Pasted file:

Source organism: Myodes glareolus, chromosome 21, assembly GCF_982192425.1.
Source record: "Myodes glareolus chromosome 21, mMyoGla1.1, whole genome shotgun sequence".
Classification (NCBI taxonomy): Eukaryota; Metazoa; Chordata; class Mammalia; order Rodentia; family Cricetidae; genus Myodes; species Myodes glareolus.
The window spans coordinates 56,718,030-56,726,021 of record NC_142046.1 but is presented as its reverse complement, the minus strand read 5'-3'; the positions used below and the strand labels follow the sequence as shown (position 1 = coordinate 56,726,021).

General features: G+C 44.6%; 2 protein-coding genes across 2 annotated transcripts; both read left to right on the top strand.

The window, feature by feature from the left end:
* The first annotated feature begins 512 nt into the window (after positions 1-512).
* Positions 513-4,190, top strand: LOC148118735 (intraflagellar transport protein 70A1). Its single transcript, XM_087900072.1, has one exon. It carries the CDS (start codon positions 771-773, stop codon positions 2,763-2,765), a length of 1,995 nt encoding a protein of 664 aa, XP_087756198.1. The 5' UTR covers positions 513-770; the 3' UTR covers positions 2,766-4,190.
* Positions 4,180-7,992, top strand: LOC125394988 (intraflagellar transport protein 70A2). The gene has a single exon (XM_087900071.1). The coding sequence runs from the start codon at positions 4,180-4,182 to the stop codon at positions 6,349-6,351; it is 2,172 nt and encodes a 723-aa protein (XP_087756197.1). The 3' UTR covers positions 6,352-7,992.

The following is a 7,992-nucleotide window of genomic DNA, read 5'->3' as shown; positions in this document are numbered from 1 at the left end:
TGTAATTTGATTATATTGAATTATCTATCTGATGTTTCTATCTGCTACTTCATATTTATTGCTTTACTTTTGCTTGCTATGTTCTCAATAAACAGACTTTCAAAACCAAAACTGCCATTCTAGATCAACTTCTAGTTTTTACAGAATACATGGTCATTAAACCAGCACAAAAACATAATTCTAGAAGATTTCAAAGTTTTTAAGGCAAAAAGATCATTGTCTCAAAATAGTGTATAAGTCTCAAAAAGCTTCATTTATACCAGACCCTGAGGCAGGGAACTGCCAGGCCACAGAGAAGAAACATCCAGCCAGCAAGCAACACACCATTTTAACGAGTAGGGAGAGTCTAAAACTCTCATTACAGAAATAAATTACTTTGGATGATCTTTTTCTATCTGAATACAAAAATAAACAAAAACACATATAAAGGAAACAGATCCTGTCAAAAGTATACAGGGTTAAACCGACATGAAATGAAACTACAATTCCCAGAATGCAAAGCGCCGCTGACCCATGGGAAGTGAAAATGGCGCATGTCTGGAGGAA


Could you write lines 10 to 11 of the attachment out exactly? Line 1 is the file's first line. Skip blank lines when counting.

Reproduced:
The following is a 7,992-nucleotide window of genomic DNA, read 5'->3' as shown; positions in this document are numbered from 1 at the left end:
TGTAATTTGATTATATTGAATTATCTATCTGATGTTTCTATCTGCTACTTCATATTTATTGCTTTACTTTTGCTTGCTATGTTCTCAATAAACAGACTTTCAAAACCAAAACTGCCATTCTAGATCAACTTCTAGTTTTTACAGAATACATGGTCATTAAACCAGCACAAAAACATAATTCTAGAAGATTTCAAAGTTTTTAAGGCAAAAAGATCATTGTCTCAAAATAGTGTATAAGTCTCAAAAAGCTTCATTTATACCAGACCCTGAGGCAGGGAACTGCCAGGCCACAGAGAAGAAACATCCAGCCAGCAAGCAACACACCATTTTAACGAGTAGGGAGAGTCTAAAACTCTCATTACAGAAATAAATTACTTTGGATGATCTTTTTCTATCTGAATACAAAAATAAACAAAAACACATATAAAGGAAACAGATCCTGTCAAAAGTATACAGGGTTAAACCGACATGAAATGAAACTACAATTCCCAGAATGCAAAGCGCCGCTGACCCATGGGAAGTGAAAATGGCGCATGTCTGGAGGAA